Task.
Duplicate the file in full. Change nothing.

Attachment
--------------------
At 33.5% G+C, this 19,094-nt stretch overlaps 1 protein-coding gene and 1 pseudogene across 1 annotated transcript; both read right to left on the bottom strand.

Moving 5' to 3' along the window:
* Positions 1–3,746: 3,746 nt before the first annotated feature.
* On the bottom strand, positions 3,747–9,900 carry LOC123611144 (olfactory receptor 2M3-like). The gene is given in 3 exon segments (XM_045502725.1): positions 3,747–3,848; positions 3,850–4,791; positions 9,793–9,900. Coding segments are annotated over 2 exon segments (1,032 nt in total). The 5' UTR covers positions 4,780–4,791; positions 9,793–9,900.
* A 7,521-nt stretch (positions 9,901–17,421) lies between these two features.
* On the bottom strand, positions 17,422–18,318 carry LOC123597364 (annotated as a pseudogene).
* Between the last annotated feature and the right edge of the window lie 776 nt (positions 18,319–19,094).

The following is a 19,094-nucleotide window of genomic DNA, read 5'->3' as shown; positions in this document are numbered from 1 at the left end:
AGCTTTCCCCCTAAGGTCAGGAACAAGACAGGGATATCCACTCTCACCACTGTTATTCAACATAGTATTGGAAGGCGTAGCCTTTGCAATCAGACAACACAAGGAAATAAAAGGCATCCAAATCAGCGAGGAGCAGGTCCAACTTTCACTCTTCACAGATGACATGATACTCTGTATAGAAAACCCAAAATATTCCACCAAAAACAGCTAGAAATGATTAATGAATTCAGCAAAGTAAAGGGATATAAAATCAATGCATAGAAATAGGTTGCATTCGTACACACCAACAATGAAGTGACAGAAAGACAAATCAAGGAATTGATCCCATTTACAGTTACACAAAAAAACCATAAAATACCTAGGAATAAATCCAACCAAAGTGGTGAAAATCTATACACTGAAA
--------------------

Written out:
At 33.5% G+C, this 19,094-nt stretch overlaps 1 protein-coding gene and 1 pseudogene across 1 annotated transcript; both read right to left on the bottom strand.

Moving 5' to 3' along the window:
* Positions 1–3,746: 3,746 nt before the first annotated feature.
* On the bottom strand, positions 3,747–9,900 carry LOC123611144 (olfactory receptor 2M3-like). The gene is given in 3 exon segments (XM_045502725.1): positions 3,747–3,848; positions 3,850–4,791; positions 9,793–9,900. Coding segments are annotated over 2 exon segments (1,032 nt in total). The 5' UTR covers positions 4,780–4,791; positions 9,793–9,900.
* A 7,521-nt stretch (positions 9,901–17,421) lies between these two features.
* On the bottom strand, positions 17,422–18,318 carry LOC123597364 (annotated as a pseudogene).
* Between the last annotated feature and the right edge of the window lie 776 nt (positions 18,319–19,094).

The following is a 19,094-nucleotide window of genomic DNA, read 5'->3' as shown; positions in this document are numbered from 1 at the left end:
AGCTTTCCCCCTAAGGTCAGGAACAAGACAGGGATATCCACTCTCACCACTGTTATTCAACATAGTATTGGAAGGCGTAGCCTTTGCAATCAGACAACACAAGGAAATAAAAGGCATCCAAATCAGCGAGGAGCAGGTCCAACTTTCACTCTTCACAGATGACATGATACTCTGTATAGAAAACCCAAAATATTCCACCAAAAACAGCTAGAAATGATTAATGAATTCAGCAAAGTAAAGGGATATAAAATCAATGCATAGAAATAGGTTGCATTCGTACACACCAACAATGAAGTGACAGAAAGACAAATCAAGGAATTGATCCCATTTACAGTTACACAAAAAAACCATAAAATACCTAGGAATAAATCCAACCAAAGTGGTGAAAATCTATACACTGAAA